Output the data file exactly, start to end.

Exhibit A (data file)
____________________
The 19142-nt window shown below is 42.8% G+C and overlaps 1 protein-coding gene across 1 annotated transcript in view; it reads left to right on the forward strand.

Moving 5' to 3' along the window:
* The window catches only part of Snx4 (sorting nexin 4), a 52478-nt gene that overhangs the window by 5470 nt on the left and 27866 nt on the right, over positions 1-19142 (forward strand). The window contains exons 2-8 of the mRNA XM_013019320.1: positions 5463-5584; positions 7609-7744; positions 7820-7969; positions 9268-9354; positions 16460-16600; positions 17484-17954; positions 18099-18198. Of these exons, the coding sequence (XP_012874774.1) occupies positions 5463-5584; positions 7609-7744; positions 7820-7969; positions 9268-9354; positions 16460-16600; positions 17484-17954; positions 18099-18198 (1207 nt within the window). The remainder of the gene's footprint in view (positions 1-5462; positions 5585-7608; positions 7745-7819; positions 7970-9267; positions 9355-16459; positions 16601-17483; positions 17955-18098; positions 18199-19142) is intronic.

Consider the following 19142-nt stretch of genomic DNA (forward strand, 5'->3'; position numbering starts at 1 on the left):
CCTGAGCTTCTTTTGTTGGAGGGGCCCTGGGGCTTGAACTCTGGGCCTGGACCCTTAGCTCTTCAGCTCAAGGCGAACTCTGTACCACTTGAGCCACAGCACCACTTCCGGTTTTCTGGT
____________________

The 19142-nt window shown below is 42.8% G+C and overlaps 1 protein-coding gene across 1 annotated transcript in view; it reads left to right on the forward strand.

Moving 5' to 3' along the window:
* The window catches only part of Snx4 (sorting nexin 4), a 52478-nt gene that overhangs the window by 5470 nt on the left and 27866 nt on the right, over positions 1-19142 (forward strand). The window contains exons 2-8 of the mRNA XM_013019320.1: positions 5463-5584; positions 7609-7744; positions 7820-7969; positions 9268-9354; positions 16460-16600; positions 17484-17954; positions 18099-18198. Of these exons, the coding sequence (XP_012874774.1) occupies positions 5463-5584; positions 7609-7744; positions 7820-7969; positions 9268-9354; positions 16460-16600; positions 17484-17954; positions 18099-18198 (1207 nt within the window). The remainder of the gene's footprint in view (positions 1-5462; positions 5585-7608; positions 7745-7819; positions 7970-9267; positions 9355-16459; positions 16601-17483; positions 17955-18098; positions 18199-19142) is intronic.

Consider the following 19142-nt stretch of genomic DNA (forward strand, 5'->3'; position numbering starts at 1 on the left):
CCTGAGCTTCTTTTGTTGGAGGGGCCCTGGGGCTTGAACTCTGGGCCTGGACCCTTAGCTCTTCAGCTCAAGGCGAACTCTGTACCACTTGAGCCACAGCACCACTTCCGGTTTTCTGGT